Smart Storage The JumpDrive SAFE S3000 FIPS relies on a Gemalto .NET V2.2 FIPS smart card to provide security functions such as authentication and storage of encryption keys. The smart card uses a PKI-based challenge-response process for authentication.It is necessary to log in or the encrypted drive cannot be accessed, and access to the JumpDrive SAFE S3000 FIPS is blocked after a set number of password attempts are exceeded. At this point, the drive can be reset or wiped clean, or the user can be provided with a security question. However, if the user answers the security question wrong five times, then the device will render itself useless. It does this by zeroing out critical security parameters in the smart card after overwriting all data. The major weakness related to the use of the JumpDrive SAFE S3000 FIPS in an enterprise setting is that Lexar doesn't offer centralized management software to create accounts, establish security policy, and provision and monitor drive usage. Lexar does provide support for integration with third-party management tools, such as those from DeviceLock, Encryptx and Lumension. However, other solutions of this type, such as those available from IronKey and BlockMaster, include management software. The End-User Experience It's very easy to use the JumpDrive SAFE S3000 FIPS. I inserted it into a USB port, Windows Vista 64 automatically installed drivers, and I could see the new drive in Windows Explorer. I opened it and ran the JumpDriveS3000_PC.exe application, then created a password. Whenever I plugged the device in subsequently, the application icon appeared in the system tray. When I double-clicked on the icon, I was asked to log in and I could then access the SAFE partition. By right-clicking on the icon, I could safely remove the volume or lock it. I could also change settings, such as language, passphase or device name. Performance The JumpDrive SAFE S3000 FIPS performed very well in all my tests, which was no surprise because the device uses SLC flash memory. Using ATTO, reads and writes maxed out at 23,701MB per second and 30,200MB per second, respectively, using a 256KB-per-second transfer size. Copying a 987MB file to the encrypted volume took 50.68 seconds, and copying it back took 42.25 seconds, which is consistent with the ATTO results. For reference, my regular test USB stick turned in performances of 6,599MB per second write and 24,005MB per second read in ATTO. Matthew D. Sarrel is executive director of Sarrel Group, an IT test lab, editorial services and consulting firm in New York.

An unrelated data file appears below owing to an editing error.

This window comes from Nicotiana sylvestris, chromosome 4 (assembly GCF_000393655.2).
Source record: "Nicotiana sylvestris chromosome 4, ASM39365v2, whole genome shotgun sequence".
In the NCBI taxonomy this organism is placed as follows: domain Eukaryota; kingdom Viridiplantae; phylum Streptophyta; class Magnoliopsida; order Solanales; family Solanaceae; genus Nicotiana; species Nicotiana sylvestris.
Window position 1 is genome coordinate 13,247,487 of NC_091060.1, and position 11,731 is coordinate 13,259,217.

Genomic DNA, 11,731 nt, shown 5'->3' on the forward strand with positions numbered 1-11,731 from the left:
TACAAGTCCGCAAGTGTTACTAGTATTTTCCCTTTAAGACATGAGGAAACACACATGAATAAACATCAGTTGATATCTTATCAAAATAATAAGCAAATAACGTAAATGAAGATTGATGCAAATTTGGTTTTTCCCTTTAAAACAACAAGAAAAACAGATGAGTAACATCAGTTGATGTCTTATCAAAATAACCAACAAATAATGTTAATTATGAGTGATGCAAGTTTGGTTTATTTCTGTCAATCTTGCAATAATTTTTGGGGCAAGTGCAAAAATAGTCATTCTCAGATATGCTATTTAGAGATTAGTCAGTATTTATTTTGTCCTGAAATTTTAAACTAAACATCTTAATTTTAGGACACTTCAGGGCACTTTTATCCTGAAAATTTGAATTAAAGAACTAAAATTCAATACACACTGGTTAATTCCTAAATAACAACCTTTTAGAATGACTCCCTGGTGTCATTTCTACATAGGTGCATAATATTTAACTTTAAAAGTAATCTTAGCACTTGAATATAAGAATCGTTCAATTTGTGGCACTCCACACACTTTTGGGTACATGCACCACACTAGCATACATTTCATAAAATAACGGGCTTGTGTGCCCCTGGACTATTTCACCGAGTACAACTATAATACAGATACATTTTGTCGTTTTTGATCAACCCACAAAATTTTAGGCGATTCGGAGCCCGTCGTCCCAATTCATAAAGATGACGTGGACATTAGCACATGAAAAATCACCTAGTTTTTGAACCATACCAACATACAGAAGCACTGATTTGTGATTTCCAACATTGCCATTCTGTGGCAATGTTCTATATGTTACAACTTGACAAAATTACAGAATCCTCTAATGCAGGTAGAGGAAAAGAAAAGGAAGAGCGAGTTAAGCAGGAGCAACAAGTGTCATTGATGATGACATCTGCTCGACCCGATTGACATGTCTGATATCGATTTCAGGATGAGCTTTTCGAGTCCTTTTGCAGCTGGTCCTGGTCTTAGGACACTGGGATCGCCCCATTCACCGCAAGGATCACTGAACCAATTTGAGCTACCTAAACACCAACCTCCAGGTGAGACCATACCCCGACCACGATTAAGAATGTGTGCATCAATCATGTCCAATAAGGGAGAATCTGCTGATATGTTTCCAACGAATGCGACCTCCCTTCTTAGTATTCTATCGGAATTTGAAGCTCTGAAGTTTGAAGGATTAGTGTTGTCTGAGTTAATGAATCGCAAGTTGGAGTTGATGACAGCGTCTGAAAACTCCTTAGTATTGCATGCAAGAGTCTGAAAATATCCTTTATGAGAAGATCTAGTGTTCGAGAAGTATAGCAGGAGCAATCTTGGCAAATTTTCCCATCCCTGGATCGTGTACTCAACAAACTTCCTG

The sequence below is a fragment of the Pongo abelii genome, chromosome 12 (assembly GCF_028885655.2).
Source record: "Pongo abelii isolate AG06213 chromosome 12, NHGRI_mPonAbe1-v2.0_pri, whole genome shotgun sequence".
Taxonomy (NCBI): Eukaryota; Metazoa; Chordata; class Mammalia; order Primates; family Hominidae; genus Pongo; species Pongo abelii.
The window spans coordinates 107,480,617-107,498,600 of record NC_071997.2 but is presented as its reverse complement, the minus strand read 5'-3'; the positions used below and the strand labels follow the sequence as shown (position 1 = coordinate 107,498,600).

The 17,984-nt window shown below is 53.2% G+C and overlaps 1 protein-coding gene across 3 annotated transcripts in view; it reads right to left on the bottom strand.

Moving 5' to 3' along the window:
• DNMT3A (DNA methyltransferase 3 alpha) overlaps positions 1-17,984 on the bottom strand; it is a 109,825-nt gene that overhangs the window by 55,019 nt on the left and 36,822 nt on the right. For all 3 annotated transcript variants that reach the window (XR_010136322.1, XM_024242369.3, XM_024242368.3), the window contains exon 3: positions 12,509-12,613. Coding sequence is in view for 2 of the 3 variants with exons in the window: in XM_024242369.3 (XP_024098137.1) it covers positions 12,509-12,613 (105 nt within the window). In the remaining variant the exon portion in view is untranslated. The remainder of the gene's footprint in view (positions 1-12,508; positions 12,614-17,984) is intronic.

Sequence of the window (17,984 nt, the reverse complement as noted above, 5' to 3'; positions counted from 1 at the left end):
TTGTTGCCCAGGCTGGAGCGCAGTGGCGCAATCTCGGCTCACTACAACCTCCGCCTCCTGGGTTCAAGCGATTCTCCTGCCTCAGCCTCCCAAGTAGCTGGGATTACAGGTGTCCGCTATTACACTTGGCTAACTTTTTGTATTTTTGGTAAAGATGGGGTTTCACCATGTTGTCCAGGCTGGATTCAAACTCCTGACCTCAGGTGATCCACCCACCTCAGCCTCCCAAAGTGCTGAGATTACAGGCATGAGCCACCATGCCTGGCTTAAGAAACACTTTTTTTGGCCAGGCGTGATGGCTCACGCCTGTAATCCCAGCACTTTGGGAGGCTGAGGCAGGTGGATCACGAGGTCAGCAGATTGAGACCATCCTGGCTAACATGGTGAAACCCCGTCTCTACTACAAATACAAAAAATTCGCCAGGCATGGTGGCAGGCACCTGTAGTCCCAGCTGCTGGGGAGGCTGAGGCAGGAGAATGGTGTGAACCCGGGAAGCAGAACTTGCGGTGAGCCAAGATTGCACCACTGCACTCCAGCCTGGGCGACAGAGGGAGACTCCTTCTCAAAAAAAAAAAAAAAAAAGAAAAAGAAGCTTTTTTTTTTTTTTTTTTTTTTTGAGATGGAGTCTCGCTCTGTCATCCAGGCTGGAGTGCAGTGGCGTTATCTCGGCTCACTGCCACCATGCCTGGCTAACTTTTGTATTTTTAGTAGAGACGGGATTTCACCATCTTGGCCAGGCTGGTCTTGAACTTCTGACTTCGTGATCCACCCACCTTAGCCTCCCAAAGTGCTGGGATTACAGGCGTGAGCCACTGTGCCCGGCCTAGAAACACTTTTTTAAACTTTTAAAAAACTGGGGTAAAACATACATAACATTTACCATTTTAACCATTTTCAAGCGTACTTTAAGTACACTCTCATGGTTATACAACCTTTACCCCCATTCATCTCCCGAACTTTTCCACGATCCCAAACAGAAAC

Data is encrypted using AES-256 bit technology in CBC (cipher-block-chaining) mode and using an on-board hardware cryptographic controller. Encryption keys are generated randomly at first use, not assigned and loaded before the device leaves the factory, where the keys could be stolen. The unit mounts as two volumes on Windows and the Mac-one volume is for the software needed to log in, and the other is the encrypted volume. (The device cannot be used on a Linux platform.)